The third part of the debate raised a classic issue in Indonesian politics: the commitment toward environmental protection and agrarian reform. Prabowo emphasised law enforcement, whereas Jokowi claimed that he had effectively addressed illegal logging and forest fire, a claim disputed by many in civil society. But they missed the real problem here: Indonesia has a notoriously lax process for obtaining permission for corporations to operate in rural areas. Such a problem breeds corruption and unethical corporate practices.

They also made a blunder in conceptualising agrarian reform. Jokowi equated agrarian reform with land-title legalisation. But the two are different. Agrarian reform is more than just legalising land title, it is an attempt to redistribute landholdings and other related rural assets as well as solving land-grabbing cases in a comprehensive manner. Prabowo questioned whether Jokowi’s current agrarian policy will address the issue of lack of land availability for the younger generation, but his proposed solution was vague: a return to the “article 33 of the constitution”, which gives a legal grounding for state management of land, water, and natural resources. Did he want to promote the ownership of land resources by state-owned corporations, or something else?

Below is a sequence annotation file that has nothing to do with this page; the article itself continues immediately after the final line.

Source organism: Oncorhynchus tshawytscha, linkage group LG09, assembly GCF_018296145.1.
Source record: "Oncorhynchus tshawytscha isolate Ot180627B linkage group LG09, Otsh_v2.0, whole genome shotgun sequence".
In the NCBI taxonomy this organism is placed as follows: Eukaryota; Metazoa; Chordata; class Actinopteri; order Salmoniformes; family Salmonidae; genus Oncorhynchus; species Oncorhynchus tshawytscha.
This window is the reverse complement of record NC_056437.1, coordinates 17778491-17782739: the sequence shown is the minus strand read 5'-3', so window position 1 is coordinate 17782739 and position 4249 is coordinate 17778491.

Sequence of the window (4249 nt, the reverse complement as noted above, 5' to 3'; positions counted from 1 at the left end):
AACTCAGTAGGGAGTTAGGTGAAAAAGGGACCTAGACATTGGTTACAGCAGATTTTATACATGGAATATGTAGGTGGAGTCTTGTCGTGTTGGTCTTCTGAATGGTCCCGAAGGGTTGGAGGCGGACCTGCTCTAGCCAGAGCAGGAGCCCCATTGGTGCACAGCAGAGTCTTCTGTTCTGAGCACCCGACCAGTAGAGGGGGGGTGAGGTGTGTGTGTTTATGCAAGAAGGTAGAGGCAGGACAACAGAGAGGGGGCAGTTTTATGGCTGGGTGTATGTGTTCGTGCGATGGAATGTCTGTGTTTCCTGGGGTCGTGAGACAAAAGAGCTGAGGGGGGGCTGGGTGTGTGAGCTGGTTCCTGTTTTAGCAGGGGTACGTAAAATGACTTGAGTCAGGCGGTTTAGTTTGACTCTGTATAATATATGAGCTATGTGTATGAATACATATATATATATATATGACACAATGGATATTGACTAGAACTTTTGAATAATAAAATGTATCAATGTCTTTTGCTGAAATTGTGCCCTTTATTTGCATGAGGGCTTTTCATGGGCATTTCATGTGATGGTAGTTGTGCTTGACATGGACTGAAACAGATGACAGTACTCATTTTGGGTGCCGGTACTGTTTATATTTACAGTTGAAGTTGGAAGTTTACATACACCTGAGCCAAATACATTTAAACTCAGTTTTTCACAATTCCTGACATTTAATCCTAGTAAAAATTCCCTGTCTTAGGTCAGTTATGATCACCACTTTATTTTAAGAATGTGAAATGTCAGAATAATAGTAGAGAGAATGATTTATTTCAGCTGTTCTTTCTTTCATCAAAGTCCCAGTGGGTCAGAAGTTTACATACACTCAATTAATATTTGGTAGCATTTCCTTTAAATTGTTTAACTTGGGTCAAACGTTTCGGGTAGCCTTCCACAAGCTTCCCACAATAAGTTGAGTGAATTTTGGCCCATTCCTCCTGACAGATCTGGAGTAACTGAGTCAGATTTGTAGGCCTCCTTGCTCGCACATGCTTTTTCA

During this session, nobody talked about the prospect of communal ownership and communal management of land and rural resources, a possible solution for the many agrarian problems that Indonesians face.

Lastly, in the final session, both candidates asked each other questions. A major point deserves closer attention here: their views on maritime development. Neither Jokowi nor Prabowo talked about the destructive impacts of capital expansion through trawl fishing, infrastructure projects, and tourism on coastal and fishing communities, despite their claims as the champions of the fisherfolks. It was one of the rare occasions where the livelihood of fishers received national attention, but the debate still overlooked the root cause of the problem.

There is also a glaring omission here: neither of them admitted their connection to extractive and mining industries. A recent study from the Mining Advocacy Network (JATAM) shows that a large proportion of the candidates’ campaign financing comes from big mining and energy companies. One does not have to be conspiratorial to see that the interests of extractive businesses can clearly influence the direction of their future policies – at the expense of the interests of rural citizens.

What to make of this last debate then? We can expect that policies concerning infrastructure and rural development will remain largely the same.

But hope should not be lost. If marginalised rural citizens and their allies in civil society will continue their fight, they can, at the very least, serve as the watchdog for the next government’s environmental and natural resource policies.